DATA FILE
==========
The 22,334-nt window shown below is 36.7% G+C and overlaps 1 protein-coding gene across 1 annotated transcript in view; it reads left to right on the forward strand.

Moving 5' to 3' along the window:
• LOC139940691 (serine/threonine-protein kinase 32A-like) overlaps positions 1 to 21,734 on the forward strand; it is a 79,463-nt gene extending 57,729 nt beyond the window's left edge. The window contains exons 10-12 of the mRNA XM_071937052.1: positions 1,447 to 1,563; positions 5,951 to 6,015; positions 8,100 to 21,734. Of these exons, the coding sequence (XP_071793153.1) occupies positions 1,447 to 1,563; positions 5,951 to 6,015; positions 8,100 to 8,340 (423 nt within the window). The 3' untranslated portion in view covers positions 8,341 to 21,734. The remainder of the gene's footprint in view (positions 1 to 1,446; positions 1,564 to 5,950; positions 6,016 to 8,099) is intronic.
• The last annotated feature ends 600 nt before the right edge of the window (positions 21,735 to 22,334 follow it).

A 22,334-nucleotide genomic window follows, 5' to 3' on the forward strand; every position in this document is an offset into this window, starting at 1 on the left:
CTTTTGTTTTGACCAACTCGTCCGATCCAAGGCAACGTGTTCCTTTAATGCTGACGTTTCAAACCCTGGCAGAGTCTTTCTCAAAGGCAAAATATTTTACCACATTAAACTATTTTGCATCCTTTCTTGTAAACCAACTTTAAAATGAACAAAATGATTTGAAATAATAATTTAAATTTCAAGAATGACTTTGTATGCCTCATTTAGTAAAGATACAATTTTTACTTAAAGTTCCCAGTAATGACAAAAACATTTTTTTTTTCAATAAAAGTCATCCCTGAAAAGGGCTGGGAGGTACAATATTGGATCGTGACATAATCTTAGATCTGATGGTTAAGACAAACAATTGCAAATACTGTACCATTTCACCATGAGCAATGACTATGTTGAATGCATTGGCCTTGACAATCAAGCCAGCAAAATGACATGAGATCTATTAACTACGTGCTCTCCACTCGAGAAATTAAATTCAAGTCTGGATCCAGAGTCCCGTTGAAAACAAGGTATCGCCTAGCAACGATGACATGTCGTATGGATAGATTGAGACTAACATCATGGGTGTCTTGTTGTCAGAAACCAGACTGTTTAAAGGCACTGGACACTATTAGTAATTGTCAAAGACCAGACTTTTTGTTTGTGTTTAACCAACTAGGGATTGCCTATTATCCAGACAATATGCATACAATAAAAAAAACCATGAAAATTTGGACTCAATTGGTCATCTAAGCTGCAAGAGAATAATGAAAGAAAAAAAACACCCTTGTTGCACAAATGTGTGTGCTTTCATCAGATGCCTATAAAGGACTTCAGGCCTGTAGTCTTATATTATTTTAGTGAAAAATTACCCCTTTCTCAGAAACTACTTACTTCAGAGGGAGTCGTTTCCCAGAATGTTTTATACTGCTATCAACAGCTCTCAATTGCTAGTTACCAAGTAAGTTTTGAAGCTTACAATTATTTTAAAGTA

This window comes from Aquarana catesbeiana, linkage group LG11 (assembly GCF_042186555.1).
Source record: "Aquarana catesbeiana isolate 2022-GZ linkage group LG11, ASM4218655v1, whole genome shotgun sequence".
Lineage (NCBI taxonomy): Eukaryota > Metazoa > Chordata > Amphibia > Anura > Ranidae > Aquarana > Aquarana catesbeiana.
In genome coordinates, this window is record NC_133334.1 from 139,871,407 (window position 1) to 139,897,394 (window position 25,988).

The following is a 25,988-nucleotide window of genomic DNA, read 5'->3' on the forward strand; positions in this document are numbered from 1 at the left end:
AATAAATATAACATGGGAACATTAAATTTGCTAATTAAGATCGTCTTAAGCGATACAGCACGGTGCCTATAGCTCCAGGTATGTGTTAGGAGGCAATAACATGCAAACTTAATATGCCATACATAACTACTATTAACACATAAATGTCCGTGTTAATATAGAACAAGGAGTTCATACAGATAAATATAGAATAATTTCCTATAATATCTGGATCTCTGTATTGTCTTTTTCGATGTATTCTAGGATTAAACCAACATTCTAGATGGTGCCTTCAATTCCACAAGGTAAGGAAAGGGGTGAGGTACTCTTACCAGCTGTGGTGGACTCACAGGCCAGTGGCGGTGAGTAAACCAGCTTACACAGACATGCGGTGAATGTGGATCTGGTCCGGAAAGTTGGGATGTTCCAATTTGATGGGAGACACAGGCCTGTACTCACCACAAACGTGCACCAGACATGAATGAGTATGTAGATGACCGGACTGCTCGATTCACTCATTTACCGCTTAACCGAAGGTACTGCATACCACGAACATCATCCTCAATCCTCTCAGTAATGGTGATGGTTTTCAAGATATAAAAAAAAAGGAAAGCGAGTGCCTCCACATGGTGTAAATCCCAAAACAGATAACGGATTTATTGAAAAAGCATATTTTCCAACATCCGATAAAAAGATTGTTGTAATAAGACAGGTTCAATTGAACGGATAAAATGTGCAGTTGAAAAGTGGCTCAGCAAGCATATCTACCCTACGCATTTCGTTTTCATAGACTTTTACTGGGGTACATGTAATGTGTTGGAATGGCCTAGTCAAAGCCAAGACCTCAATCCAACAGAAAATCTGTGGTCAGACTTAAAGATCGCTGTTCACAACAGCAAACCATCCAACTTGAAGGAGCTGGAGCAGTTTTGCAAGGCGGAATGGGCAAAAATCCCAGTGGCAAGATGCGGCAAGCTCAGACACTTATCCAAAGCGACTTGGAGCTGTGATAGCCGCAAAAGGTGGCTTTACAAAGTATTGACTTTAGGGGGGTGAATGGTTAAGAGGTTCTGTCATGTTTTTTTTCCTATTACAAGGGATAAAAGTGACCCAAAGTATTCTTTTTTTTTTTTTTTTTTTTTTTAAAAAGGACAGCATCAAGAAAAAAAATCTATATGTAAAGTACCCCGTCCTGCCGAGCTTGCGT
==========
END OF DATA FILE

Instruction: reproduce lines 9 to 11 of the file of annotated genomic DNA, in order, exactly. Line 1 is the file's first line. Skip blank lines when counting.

Lineage (NCBI taxonomy): Eukaryota > Metazoa > Chordata > Amphibia > Anura > Ranidae > Aquarana > Aquarana catesbeiana.
In genome coordinates, this window is record NC_133334.1 from 139,871,407 (window position 1) to 139,897,394 (window position 25,988).

The following is a 25,988-nucleotide window of genomic DNA, read 5'->3' on the forward strand; positions in this document are numbered from 1 at the left end: